Sixpence has no intention of listening to the critics.  Having already walked the difficult wire of dual success in both mainstream and Christian markets, the band doesn’t seem to feel a need to shape its future music by the past.  The band dreams instead of creating music shaped by a desire to please the Creator, seeking to offer a thinking generation new means to worship God without forgoing depth and reverence.

With the song “Melody of You,” the band has given listeners perhaps one of the most elegant and poetic expressions of worship in this era.  It describes an almost palpable yearning for the God who is “the scent of an unfound bloom” and “a drink that will knock me down on the floor.”  Slocum explains the song’s inspiration.  “The psalms are so important,” he insists, “because they give us a poetic language for describing and interacting with God.  He is the theme.  All we can do is write variations and try to weave notes in between.  We are trying to describe realities for which adequate words and music simply do not exist—but we are stronger for having made the effort.”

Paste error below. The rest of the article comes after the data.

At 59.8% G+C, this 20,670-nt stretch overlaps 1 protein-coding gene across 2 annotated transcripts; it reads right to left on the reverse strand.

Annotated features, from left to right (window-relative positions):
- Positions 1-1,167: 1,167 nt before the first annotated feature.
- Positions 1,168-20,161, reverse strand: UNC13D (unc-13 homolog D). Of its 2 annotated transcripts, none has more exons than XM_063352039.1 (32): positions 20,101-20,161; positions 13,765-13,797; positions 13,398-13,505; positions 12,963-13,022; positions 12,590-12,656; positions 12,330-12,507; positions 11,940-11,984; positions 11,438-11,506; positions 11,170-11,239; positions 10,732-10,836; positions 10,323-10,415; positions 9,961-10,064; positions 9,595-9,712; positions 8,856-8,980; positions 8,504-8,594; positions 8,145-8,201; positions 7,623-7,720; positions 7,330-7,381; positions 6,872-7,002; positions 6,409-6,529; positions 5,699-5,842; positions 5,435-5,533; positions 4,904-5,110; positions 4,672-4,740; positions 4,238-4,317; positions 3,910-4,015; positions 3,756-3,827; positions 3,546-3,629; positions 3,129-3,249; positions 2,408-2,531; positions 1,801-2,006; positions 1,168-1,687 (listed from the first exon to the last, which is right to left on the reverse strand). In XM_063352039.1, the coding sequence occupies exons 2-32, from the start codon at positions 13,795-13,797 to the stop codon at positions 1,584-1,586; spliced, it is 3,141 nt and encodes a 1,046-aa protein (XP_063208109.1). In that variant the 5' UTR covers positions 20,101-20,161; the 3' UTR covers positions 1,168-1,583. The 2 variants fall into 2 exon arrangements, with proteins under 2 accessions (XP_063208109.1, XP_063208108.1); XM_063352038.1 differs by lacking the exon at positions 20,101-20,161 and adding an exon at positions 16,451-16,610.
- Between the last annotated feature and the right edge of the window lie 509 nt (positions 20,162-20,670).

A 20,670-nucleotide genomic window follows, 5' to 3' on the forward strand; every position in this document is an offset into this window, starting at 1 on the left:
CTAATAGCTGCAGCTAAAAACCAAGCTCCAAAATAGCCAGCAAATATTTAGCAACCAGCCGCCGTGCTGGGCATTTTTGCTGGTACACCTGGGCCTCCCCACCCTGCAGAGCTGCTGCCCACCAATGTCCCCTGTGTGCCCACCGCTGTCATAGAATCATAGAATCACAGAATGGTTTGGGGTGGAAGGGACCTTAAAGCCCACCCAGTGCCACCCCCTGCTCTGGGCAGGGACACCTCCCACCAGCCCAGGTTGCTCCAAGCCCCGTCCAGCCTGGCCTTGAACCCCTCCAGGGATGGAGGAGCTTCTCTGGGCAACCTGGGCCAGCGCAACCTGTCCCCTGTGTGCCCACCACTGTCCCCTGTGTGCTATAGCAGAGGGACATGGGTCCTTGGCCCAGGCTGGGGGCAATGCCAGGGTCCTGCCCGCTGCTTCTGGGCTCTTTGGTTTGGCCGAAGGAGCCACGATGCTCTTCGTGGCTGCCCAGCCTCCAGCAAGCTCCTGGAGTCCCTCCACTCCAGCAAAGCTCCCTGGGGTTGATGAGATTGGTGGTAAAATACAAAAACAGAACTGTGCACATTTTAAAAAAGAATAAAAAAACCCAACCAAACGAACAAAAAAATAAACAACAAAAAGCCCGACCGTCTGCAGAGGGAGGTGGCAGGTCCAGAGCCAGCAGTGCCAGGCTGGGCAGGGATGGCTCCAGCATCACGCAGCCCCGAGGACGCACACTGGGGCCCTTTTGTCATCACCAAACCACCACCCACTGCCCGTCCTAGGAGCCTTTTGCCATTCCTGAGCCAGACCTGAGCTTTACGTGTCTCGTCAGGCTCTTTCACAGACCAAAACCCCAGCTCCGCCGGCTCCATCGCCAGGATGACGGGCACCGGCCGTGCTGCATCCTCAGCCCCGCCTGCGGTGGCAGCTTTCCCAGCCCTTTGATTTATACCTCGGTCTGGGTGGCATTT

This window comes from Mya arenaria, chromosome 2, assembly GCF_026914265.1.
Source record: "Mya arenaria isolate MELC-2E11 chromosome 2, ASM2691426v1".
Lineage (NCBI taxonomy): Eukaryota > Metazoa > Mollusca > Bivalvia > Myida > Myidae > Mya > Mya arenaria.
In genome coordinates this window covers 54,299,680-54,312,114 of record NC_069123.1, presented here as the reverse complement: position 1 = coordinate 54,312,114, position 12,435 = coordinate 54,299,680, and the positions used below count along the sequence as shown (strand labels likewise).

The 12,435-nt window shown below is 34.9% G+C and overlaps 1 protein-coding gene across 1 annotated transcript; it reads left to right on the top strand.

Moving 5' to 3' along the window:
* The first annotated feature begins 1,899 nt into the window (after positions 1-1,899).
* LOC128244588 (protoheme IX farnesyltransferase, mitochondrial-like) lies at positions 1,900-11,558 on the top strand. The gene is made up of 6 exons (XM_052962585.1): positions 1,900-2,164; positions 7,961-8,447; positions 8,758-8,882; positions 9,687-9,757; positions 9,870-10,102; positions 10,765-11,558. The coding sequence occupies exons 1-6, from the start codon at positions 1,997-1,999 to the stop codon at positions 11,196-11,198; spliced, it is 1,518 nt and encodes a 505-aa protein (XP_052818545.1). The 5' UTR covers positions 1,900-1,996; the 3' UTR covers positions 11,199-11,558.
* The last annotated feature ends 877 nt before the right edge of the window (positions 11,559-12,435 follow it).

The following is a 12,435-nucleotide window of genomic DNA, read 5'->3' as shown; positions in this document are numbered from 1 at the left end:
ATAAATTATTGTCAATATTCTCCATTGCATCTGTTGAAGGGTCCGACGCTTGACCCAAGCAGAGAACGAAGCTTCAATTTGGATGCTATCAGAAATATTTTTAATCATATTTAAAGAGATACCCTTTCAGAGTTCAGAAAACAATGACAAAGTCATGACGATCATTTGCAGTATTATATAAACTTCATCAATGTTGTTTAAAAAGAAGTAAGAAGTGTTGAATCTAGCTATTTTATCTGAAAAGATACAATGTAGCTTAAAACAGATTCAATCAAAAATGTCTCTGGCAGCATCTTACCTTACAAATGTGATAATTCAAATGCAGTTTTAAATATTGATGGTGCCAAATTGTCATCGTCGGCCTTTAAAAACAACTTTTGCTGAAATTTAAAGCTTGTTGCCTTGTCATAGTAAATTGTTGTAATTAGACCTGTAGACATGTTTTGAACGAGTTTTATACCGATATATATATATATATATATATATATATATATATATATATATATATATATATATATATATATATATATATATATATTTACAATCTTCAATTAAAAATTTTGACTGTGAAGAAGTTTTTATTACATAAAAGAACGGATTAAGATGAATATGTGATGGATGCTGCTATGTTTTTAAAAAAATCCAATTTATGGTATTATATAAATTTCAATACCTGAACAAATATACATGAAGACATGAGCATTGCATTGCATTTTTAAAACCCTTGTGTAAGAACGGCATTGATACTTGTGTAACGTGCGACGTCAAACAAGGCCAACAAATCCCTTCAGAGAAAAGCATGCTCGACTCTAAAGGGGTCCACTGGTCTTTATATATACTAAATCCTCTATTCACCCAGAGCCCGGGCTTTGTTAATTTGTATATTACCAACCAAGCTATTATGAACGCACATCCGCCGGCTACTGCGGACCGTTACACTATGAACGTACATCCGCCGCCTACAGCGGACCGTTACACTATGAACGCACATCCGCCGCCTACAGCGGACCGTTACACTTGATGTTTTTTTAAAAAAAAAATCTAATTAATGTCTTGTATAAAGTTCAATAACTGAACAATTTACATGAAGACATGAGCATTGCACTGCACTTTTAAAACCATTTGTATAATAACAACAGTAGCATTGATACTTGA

It is through writing and performing such music that Sixpence finds the inspiration for active compassion.  “If we ask God to keep us close to Him, and we take the time to stay close to Him,” Nash believes, “we begin to take on more and more godly attributes.  God is the author of love and compassion and wants us to be filled with both.  When you are filled up with God’s love, compassion and grace, showing kindness to your fellow man is as natural as breathing.”

Used by permission.  CCM Magazine © 2002